Innovation Techniques #KMWorld

KMWorld 2013Speaker:  Jeffrey Phillips, VP & Lead Consultant, Ovo Innovation and Author, Relentless Innovation: What Works, What Doesn’t — And What That Means for Your Business. Ovo focuses on helping clients develop innovation capabilities within their organizations. They help organizations “Innovate on Purpose” (TM).

[These are my notes from the KMWorld 2013 Conference. Since I’m publishing them as soon as possible after the end of a session, they may contain the occasional typographical or grammatical error. Please excuse those. To the extent I’ve made any editorial comments, I’ve shown those in brackets.]

Session Description: From brainstorming to other idea-generation tools to tips for changing internal enterprise culture (the biggest barrier to innovation), this session is filled with insights and ideas for ramping up innovation in any organization. Innovation does require determination and commitment, working to discover new needs, and creating change in a safe, comfortable environment. Our innovation expert shares lots of techniques for you to try in your organization.

NOTES:

  • Learning to think “Outside the Box”: This presentation explains why “thinking outside the box” is challenging and how to create the conditions that make it more possible.
  • Innovation on Purpose (TM): Innovation is directed by corporate strategy and enabled by corporate culture. Strategy identifies where innovation is needed. Corporate culture can shut innovation down or it can make innovation possible. His firm, Ovo Innovation, focuses on:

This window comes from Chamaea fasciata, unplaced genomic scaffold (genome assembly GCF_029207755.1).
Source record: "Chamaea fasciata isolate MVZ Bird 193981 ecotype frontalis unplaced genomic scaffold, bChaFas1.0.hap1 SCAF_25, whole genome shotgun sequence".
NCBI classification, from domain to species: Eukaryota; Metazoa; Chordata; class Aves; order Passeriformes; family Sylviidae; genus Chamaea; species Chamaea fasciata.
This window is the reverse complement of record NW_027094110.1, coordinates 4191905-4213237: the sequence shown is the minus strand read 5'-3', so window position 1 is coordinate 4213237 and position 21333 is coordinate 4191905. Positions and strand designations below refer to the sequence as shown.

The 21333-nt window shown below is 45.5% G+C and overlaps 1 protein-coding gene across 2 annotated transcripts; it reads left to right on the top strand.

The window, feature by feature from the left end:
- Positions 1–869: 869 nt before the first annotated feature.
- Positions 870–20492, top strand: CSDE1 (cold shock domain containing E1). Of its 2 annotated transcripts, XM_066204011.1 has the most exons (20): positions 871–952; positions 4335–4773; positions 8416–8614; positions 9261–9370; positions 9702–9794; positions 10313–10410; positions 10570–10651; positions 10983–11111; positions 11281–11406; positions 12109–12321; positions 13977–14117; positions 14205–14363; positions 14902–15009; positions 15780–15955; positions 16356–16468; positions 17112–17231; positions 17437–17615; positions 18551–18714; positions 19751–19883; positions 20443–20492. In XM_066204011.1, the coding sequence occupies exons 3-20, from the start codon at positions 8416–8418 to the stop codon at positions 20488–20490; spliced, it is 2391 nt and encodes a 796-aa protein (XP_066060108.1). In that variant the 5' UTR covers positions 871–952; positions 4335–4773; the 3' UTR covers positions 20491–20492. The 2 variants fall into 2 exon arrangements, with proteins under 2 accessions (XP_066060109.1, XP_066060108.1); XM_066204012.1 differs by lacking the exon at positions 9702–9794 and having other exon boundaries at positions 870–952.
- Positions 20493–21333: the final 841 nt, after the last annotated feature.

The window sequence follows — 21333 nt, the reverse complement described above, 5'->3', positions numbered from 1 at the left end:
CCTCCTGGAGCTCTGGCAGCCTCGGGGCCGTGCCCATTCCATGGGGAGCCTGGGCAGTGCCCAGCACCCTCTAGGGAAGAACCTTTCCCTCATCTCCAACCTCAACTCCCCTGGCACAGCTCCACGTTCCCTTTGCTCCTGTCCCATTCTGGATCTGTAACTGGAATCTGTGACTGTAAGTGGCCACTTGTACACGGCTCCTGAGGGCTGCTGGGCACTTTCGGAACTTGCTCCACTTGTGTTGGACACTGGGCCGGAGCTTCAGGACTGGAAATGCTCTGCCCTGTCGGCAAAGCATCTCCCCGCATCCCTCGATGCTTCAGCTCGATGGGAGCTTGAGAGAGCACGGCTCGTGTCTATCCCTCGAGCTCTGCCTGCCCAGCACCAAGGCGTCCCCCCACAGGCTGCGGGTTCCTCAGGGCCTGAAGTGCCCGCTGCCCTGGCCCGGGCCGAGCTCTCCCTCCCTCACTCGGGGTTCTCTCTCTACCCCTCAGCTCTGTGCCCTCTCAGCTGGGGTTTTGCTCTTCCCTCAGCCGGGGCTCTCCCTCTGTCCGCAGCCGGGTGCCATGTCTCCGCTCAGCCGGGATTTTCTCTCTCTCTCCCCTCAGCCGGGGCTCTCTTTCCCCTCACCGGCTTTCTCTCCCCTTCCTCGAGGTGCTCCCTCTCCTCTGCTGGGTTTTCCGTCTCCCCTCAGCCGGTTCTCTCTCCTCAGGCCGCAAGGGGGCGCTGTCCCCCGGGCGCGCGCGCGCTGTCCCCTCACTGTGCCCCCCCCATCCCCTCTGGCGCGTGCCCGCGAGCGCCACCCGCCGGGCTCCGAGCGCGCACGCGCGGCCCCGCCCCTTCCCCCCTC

• Trend spotting and scenario planning
    • Gathering customer insights — “Outside-INnovation” which allows you to understand client needs, perhaps even before the client can articulate those needs.
    • Idea Generation — this needs to be more than opinion. It should be grounded in facts, in evidence, in client and corporate needs. This is more than merely brainstorming.
    • Idea Evaluation and Development — in a start-up, you have one big idea and focus on it exclusively. In a corporation, you develop a portfolio of ideas. The challenge is to balance the risk and opportunity within that portfolio.
  • What is “The Box”?
    • The “box” is comprised of the mental model and perspective, the traditional ways of thinking, and implied constraints that cause us to conceive of and develop predictable responses. Within the organization, people tend to think the same way either because of the constraints that are imposed upon them (or that they believe are imposed on them).
    • What creates or sustains the box?
      • corporate culture
      • reward structures
      • organizational strategy — are we fast followers (who don’t take risks) or cutting edge innovators?
      • organizational history
      • risk tolerance
      • communication — How do we communicate? What do we celebrate? What do we tell people is important?
  • Why leaving the box is difficult
    • It provides structure (and comfort)
    • It takes a lot of energy to leave. Innovation is fundamentally a change management issue, and change takes an energy. A little bit of innovation/change requires some energy. A lot of innovation/change requires a lot of energy to overcome enertia.
    • Leaving the box means we have to work in a new reality that we don’t know and have not mastered. This puts us in an uncomfortable and, perhaps, precarious position.
  • What it takes to leave the box